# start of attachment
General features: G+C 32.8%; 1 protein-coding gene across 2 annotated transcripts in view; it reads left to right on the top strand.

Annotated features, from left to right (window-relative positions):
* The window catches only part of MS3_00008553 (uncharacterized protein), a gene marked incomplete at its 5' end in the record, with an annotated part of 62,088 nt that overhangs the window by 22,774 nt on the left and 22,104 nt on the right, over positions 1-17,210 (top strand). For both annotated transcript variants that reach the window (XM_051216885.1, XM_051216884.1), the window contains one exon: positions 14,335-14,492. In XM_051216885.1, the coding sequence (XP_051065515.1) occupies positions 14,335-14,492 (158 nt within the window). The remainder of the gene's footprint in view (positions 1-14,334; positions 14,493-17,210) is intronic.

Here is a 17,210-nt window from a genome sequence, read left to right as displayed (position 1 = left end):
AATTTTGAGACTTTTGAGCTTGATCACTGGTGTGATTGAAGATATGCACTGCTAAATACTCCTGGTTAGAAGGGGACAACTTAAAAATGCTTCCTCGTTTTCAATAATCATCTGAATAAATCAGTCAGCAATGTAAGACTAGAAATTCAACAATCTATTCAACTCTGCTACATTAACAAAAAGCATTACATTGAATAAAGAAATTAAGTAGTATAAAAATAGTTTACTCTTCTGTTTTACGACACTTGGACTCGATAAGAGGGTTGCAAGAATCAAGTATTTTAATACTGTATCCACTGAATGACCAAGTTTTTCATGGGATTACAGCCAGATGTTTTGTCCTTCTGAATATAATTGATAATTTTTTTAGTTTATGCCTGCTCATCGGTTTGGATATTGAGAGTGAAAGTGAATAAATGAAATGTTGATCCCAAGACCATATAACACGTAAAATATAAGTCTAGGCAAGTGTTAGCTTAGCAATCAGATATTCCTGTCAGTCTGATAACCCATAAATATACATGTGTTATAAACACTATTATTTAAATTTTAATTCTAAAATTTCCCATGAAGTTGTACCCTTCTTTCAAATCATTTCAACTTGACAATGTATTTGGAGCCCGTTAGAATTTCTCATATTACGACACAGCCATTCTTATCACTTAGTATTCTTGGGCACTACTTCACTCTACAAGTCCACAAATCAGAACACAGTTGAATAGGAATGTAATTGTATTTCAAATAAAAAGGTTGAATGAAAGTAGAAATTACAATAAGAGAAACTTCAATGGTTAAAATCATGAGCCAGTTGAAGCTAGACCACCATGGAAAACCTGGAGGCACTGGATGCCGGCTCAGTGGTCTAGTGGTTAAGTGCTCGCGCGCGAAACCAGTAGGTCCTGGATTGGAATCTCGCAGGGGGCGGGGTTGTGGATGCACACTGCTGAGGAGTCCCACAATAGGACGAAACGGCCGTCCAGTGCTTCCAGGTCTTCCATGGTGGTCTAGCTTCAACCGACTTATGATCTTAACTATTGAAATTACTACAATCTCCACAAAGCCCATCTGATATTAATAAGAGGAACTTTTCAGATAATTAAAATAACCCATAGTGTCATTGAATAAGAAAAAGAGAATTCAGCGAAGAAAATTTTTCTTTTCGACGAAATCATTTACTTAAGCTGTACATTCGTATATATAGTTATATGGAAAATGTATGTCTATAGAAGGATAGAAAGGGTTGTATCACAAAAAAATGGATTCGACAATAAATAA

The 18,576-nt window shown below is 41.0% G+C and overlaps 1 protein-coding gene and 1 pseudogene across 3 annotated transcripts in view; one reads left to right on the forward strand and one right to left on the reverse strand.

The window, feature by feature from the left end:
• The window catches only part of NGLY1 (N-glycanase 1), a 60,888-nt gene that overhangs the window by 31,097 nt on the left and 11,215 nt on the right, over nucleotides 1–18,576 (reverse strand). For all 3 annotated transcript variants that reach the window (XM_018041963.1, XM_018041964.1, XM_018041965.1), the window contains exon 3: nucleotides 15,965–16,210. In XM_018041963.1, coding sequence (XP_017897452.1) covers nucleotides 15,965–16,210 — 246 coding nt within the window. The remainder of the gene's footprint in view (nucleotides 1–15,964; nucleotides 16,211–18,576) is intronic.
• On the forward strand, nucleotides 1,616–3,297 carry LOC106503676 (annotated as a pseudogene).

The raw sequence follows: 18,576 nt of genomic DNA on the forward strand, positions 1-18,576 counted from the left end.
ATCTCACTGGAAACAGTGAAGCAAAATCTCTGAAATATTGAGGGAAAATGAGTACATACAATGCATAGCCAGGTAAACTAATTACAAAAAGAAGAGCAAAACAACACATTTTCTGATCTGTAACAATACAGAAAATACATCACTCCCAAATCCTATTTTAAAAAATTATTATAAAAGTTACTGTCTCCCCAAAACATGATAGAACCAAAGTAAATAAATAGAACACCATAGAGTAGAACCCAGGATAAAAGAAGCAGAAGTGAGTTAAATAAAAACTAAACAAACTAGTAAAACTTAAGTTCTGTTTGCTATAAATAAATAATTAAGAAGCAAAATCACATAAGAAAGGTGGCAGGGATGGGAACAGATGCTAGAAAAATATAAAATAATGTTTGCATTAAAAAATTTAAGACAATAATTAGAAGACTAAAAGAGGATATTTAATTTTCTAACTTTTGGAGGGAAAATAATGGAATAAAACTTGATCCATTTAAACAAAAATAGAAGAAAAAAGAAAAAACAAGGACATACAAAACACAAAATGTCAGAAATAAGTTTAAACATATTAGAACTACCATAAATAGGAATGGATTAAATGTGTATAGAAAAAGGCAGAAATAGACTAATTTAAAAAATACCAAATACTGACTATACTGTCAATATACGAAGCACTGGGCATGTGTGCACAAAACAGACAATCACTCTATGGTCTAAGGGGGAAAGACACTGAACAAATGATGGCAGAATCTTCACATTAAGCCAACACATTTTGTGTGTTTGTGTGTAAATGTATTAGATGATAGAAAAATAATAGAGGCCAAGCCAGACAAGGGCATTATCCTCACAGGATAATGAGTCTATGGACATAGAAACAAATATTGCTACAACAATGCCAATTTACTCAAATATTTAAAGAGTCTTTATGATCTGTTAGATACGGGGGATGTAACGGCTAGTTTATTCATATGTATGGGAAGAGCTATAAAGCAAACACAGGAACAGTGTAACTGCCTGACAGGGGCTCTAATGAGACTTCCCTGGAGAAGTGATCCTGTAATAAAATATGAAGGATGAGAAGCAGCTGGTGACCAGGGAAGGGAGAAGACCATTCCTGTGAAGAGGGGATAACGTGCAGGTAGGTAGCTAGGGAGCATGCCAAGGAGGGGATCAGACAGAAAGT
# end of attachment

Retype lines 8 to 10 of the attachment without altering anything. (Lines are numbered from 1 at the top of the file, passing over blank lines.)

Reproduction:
• The window catches only part of NGLY1 (N-glycanase 1), a 60,888-nt gene that overhangs the window by 31,097 nt on the left and 11,215 nt on the right, over nucleotides 1–18,576 (reverse strand). For all 3 annotated transcript variants that reach the window (XM_018041963.1, XM_018041964.1, XM_018041965.1), the window contains exon 3: nucleotides 15,965–16,210. In XM_018041963.1, coding sequence (XP_017897452.1) covers nucleotides 15,965–16,210 — 246 coding nt within the window. The remainder of the gene's footprint in view (nucleotides 1–15,964; nucleotides 16,211–18,576) is intronic.
• On the forward strand, nucleotides 1,616–3,297 carry LOC106503676 (annotated as a pseudogene).

The raw sequence follows: 18,576 nt of genomic DNA on the forward strand, positions 1-18,576 counted from the left end.